SEC Commissioner Elad Roisman, one of the two Republican appointees currently serving as a commissioner of the SEC, recently delivered a set of remarks that questioned the new focus of the SEC on climate disclosures.
Specifically, Commissioner Roisman questioned whether the SEC was the appropriate regulatory agency to pursue government action concerning climate change, and critiqued whether new mandatory disclosures focusing on climate change were appropriate.
While Commissioner Roisman is currently in the minority, his views are likely shared by many, and may indicate a degree of pushback, either from within the SEC or other institutional players, to the SEC's recent agenda focusing on climate change disclosures. When evaluating the scope and likely impact of new SEC rules concerning mandatory climate change disclosures, it is important to keep these dissenting views in mind.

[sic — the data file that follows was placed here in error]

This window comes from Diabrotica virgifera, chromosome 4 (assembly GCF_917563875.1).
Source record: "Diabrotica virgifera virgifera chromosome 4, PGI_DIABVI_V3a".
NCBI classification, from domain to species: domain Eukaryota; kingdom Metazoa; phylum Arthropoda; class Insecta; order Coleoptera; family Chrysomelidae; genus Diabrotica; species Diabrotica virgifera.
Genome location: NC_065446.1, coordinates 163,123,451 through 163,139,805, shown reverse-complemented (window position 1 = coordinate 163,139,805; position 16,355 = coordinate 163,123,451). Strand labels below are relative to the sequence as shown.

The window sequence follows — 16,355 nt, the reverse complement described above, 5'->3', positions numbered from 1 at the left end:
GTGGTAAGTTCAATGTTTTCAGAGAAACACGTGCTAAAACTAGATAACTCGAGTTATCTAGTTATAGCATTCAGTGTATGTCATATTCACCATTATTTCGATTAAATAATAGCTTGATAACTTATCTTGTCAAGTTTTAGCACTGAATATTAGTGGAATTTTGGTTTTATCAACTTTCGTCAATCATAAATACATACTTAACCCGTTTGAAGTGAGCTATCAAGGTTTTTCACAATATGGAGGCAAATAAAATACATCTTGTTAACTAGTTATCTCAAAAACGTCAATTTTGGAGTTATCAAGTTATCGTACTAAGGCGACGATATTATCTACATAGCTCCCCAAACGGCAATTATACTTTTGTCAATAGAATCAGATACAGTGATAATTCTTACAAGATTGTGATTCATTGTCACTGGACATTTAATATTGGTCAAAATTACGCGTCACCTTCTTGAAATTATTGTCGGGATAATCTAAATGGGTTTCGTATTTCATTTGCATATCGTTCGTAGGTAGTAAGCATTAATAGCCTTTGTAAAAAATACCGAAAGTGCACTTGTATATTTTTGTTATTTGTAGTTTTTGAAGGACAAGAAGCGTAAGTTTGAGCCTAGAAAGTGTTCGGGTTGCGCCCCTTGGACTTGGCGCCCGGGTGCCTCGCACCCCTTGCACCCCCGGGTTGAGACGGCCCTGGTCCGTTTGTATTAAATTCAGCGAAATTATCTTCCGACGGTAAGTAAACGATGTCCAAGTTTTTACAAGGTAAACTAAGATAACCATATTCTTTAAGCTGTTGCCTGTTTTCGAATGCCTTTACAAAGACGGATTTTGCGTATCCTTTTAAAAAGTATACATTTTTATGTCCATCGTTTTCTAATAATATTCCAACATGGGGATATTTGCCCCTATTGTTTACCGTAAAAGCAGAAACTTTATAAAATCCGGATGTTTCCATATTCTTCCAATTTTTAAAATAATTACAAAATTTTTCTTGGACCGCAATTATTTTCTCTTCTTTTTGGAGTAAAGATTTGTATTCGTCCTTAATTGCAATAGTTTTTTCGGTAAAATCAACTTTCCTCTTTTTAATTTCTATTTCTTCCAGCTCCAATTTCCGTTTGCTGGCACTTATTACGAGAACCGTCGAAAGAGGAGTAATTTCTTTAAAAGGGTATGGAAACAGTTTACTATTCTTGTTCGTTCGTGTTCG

It is entirely reasonable for a person to feel that climate change deserves immediate attention from lawmakers and still question whether the SEC mandating new disclosures from U.S. public companies is an appropriate step for the agency. In this forum, I feel confident that we all recognize the fundamental questions here are about the SEC’s authority as a regulator and whether this agency’s intervention is appropriate to address the problems people have identified in our markets. This is an entirely healthy and necessary conversation, and it will be critical for us to have the full spectrum of market participants engaged. If the only people who feel safe to comment are those who want the agency to join the fight against climate change and those whose business models would benefit from new regulation, we will miss hearing from those voices who can alert us to the hidden costs and unintended consequences of our actions.